Contents

The English Rose

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Title Saga of the Sanpitch Vol 07
Subject Pioneers
Description Stories and poems about early Southern Utah Pioneers
Publisher Snow College
Date 1975
Type Text
Format image/jpeg
Language eng
Rights Management Snow College
Holding Institution Snow College
ARK ark:/87278/s6154f64
Setname snowc_sts
Date Created 2005-02-26
Date Modified 2005-02-26
ID 325315
Reference URL https://collections.lib.utah.edu/ark:/87278/s6154f64

Page Metadata

Title The English Rose
Description "Aggie, Aggie, what am I doing now? What am I getting into? What have I agreed to do?" she sobbed. I went and held her close to me. "This cannot be the way God intended it to be. He is a God of love, not of demands. He must want men and women to marry for love, or he would not plan their eternal marriage. This life, and forever with the wrong man! It cannot be of God." She paused. Her body and arms were tight with anguish. "Tell me how it is," she began again, "to marry the man you want to marry?" "T'was heavenly, Miss. I wanted him and he wanted me. We were whole together. It was made in heaven, Miss, and by my faith it's still in heaven, waiting." "That is what I want; it's what I believe in. Someday, in some eternity, maybe God will arrange for me to be with one I can love, one I want to love. I am a romantic, Aggie; I believe in love. Without it, marriage is a culmination without a preface. I have to be in love with the man I marry. In my heart I will never marry this man." The widow knocked at the door. "James is here for you, Emily," she said too joyously. Miss wiped her eyes and splashed water on her face. She straightened her hair. "The time is now, Aggie," she said. Together we stepped into the adjoining room. Mr. Yates and his mother were standing there. "You are lovely, Sister Emily," Mr Yates said. "May I put your things in the wagon?" He stepped into the room behind us and brought out the small bag. The widow watched gleefully. "In the Church we have ways of taking care of everybody," she said. Miss turned away from the Yates' and wiped her eyes again. Mr. Yates must have noticed. "Mother," he said, "Sister Aggie, may I be alone with her for a moment?" "Certaibly, certainly," the widow said. "I say there's no better way to commence lovin'." She trotted off the opposite direction. I slipped back into the room behind me, and left the door ajar. "Emily," Mr. Yates said quietly, "I know this is a hard thing for you to do. I know you are not happy. I am not what you want in a husband. I have not courted you; I have other wives; I am much older than you. But I have observed you. You are a fine young lady. You know things the other women here have not had time to learn. I pledge to begin to love you now. But I do not insist on your marrying me. You still have your free choice. He paused, waiting it seemed, for Miss to speak. She did not. He went on, "Emily, I believe in God. I know he cares about what happens to us. You are feeling now as if He has forsaken you, aren't you? I prayed -20-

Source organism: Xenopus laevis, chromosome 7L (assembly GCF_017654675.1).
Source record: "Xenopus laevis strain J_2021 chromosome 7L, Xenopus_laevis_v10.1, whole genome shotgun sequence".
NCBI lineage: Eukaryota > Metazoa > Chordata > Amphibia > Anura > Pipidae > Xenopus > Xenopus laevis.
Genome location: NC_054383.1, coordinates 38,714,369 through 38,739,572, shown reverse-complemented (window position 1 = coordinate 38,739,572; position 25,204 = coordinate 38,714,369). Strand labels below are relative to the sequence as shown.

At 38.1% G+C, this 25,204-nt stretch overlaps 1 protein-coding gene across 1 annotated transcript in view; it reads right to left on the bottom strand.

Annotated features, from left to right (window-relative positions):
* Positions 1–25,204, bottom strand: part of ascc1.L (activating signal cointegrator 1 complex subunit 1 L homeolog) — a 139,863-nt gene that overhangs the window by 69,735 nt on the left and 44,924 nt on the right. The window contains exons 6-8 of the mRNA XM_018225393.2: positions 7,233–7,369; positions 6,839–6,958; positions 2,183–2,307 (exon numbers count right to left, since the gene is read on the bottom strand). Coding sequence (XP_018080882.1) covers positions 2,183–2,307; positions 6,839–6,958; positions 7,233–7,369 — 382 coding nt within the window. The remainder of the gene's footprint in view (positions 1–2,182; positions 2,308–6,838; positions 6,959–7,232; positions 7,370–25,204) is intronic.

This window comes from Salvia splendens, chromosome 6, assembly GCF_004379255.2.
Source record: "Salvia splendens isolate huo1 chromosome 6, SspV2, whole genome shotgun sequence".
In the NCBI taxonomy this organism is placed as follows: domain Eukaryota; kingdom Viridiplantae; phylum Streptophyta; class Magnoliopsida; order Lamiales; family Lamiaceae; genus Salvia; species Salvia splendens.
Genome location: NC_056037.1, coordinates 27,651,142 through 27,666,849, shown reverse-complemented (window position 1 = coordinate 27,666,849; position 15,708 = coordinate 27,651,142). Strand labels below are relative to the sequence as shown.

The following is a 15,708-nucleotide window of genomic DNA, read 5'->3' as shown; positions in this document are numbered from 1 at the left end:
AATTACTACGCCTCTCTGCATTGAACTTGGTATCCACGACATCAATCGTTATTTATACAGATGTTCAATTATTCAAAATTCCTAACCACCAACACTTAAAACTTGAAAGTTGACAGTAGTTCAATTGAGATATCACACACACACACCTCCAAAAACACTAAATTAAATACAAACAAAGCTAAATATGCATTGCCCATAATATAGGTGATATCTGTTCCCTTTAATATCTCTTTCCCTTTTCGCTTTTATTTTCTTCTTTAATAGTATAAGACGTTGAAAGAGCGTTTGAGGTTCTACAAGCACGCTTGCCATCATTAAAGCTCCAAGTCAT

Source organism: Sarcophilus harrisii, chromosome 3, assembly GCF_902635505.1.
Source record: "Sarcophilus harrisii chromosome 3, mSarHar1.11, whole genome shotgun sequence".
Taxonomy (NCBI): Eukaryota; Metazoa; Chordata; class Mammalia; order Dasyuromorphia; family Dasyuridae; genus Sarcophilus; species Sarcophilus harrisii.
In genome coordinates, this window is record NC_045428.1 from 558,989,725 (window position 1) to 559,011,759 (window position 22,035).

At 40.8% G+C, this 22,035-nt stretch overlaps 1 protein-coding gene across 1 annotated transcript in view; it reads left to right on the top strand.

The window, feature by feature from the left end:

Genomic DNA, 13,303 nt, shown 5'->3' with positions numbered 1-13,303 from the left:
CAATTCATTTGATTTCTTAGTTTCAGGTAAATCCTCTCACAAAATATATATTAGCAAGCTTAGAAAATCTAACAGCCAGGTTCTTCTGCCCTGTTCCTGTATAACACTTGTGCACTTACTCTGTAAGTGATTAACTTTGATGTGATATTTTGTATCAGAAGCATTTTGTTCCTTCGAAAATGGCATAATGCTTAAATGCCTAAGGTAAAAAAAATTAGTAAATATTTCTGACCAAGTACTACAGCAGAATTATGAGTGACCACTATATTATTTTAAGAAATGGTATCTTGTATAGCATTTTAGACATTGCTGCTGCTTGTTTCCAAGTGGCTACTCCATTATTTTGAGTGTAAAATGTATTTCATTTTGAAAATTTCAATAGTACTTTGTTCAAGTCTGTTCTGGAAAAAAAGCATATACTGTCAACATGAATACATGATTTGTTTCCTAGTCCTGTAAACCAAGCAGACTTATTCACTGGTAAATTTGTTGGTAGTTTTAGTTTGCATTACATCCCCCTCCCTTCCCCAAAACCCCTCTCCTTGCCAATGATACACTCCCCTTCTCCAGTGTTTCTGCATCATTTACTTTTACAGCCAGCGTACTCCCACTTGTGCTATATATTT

Format image/jpeg
Identifier 029_The English Rose.jpg
Source Saga of the Sanpitch Vol. 7
Setname snowc_sts
Date Created 2005-02-19
Date Modified 2005-02-19
ID 325298
Reference URL https://collections.lib.utah.edu/ark:/87278/s6154f64/325298